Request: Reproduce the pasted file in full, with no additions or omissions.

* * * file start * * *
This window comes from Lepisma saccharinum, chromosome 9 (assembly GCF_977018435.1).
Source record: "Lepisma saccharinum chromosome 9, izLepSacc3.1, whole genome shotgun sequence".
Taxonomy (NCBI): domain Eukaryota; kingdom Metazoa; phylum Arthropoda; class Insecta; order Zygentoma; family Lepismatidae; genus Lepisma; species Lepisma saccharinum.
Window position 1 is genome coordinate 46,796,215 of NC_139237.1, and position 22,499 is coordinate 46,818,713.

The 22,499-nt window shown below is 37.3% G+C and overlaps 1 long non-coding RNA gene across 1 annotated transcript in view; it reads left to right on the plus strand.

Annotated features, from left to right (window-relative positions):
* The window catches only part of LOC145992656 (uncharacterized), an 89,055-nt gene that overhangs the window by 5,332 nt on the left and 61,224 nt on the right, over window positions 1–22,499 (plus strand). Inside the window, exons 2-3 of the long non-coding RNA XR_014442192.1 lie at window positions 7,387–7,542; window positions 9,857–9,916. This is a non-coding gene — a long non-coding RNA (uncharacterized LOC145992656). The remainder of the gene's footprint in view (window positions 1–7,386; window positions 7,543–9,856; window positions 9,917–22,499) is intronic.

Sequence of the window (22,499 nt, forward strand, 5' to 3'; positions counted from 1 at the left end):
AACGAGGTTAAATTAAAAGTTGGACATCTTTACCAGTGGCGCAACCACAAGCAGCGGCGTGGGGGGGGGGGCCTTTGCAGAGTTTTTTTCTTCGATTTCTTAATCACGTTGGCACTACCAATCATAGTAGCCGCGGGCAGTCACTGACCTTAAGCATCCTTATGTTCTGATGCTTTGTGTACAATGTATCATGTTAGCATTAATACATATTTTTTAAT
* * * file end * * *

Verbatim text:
This window comes from Lepisma saccharinum, chromosome 9 (assembly GCF_977018435.1).
Source record: "Lepisma saccharinum chromosome 9, izLepSacc3.1, whole genome shotgun sequence".
Taxonomy (NCBI): domain Eukaryota; kingdom Metazoa; phylum Arthropoda; class Insecta; order Zygentoma; family Lepismatidae; genus Lepisma; species Lepisma saccharinum.
Window position 1 is genome coordinate 46,796,215 of NC_139237.1, and position 22,499 is coordinate 46,818,713.

The 22,499-nt window shown below is 37.3% G+C and overlaps 1 long non-coding RNA gene across 1 annotated transcript in view; it reads left to right on the plus strand.

Annotated features, from left to right (window-relative positions):
* The window catches only part of LOC145992656 (uncharacterized), an 89,055-nt gene that overhangs the window by 5,332 nt on the left and 61,224 nt on the right, over window positions 1–22,499 (plus strand). Inside the window, exons 2-3 of the long non-coding RNA XR_014442192.1 lie at window positions 7,387–7,542; window positions 9,857–9,916. This is a non-coding gene — a long non-coding RNA (uncharacterized LOC145992656). The remainder of the gene's footprint in view (window positions 1–7,386; window positions 7,543–9,856; window positions 9,917–22,499) is intronic.

Sequence of the window (22,499 nt, forward strand, 5' to 3'; positions counted from 1 at the left end):
AACGAGGTTAAATTAAAAGTTGGACATCTTTACCAGTGGCGCAACCACAAGCAGCGGCGTGGGGGGGGGGGCCTTTGCAGAGTTTTTTTCTTCGATTTCTTAATCACGTTGGCACTACCAATCATAGTAGCCGCGGGCAGTCACTGACCTTAAGCATCCTTATGTTCTGATGCTTTGTGTACAATGTATCATGTTAGCATTAATACATATTTTTTAAT